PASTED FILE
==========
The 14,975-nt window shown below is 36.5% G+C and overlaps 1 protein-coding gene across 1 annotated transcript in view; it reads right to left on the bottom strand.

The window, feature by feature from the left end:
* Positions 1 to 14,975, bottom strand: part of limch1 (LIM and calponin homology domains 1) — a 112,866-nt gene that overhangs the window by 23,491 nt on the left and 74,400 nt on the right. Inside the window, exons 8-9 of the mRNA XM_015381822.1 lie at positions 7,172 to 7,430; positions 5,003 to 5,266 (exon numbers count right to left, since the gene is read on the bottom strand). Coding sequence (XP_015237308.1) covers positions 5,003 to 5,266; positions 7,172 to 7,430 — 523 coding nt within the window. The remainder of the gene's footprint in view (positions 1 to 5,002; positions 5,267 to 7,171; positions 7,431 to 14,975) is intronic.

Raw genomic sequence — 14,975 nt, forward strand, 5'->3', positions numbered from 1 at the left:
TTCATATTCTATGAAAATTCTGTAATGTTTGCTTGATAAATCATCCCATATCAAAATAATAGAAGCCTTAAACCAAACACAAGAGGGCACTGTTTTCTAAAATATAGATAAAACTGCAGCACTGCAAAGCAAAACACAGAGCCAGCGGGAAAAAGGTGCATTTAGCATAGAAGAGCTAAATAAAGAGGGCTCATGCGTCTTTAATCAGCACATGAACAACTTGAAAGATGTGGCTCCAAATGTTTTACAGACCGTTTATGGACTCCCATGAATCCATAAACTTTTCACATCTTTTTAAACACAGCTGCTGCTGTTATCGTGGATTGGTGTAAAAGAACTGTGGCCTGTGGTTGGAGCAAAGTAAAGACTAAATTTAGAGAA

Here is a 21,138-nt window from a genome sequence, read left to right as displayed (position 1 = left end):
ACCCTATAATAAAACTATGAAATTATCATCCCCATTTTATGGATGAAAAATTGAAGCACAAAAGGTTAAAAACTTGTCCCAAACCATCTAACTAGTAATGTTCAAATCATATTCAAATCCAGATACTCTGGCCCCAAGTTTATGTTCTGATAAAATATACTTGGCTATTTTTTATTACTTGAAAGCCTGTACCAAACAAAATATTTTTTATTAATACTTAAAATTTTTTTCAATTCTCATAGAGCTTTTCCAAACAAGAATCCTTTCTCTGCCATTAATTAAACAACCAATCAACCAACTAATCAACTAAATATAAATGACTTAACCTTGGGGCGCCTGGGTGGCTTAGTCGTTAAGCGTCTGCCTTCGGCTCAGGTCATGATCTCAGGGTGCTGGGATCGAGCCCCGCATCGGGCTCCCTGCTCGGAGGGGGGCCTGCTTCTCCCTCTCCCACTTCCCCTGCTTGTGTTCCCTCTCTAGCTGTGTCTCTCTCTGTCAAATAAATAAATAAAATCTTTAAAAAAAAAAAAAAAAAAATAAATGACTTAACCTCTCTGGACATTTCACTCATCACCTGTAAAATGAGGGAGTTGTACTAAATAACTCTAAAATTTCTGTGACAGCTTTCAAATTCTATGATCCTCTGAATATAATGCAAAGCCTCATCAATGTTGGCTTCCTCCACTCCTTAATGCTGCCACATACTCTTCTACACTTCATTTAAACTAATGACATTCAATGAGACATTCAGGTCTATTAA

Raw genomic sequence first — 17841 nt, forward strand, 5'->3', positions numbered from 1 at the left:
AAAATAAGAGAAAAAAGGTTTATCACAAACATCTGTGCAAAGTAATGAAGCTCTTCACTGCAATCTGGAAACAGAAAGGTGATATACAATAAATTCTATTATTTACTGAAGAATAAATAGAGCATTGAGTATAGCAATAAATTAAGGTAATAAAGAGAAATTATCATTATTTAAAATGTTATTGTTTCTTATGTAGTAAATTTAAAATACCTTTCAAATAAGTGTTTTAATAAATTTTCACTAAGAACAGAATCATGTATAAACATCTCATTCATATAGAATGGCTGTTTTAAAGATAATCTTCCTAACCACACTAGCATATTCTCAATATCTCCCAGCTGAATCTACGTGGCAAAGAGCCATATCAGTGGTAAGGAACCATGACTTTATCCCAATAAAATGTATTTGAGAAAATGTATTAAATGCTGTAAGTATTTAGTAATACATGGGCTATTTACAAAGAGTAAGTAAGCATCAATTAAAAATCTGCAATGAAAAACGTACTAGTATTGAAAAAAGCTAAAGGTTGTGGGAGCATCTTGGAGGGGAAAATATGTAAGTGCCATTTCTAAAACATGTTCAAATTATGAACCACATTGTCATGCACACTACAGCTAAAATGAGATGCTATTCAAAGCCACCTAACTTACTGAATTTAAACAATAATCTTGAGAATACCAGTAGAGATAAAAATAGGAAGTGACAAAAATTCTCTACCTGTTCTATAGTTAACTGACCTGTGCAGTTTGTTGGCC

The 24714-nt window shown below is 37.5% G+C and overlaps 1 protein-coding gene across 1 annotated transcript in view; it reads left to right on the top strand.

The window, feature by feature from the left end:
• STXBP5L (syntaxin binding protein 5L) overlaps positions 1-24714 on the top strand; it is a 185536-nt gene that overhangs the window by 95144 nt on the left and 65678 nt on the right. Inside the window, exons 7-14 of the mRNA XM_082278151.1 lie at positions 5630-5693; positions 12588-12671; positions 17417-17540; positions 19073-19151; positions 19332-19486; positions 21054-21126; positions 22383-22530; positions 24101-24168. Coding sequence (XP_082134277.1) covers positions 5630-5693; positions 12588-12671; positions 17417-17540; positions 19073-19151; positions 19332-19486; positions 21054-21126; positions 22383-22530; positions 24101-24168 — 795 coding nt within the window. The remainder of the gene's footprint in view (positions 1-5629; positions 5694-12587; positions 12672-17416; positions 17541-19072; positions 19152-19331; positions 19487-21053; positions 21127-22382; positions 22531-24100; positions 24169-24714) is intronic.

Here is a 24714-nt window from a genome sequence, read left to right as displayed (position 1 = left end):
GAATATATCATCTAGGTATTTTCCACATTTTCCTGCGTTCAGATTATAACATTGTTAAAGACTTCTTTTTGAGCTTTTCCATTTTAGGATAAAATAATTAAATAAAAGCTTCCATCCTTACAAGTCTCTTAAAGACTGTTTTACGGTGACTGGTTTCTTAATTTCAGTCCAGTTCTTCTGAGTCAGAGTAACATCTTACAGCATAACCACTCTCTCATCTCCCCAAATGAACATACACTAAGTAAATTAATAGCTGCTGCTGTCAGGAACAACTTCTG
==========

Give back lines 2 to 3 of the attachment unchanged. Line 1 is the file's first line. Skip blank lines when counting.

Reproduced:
The window, feature by feature from the left end:
* Positions 1 to 14,975, bottom strand: part of limch1 (LIM and calponin homology domains 1) — a 112,866-nt gene that overhangs the window by 23,491 nt on the left and 74,400 nt on the right. Inside the window, exons 8-9 of the mRNA XM_015381822.1 lie at positions 7,172 to 7,430; positions 5,003 to 5,266 (exon numbers count right to left, since the gene is read on the bottom strand). Coding sequence (XP_015237308.1) covers positions 5,003 to 5,266; positions 7,172 to 7,430 — 523 coding nt within the window. The remainder of the gene's footprint in view (positions 1 to 5,002; positions 5,267 to 7,171; positions 7,431 to 14,975) is intronic.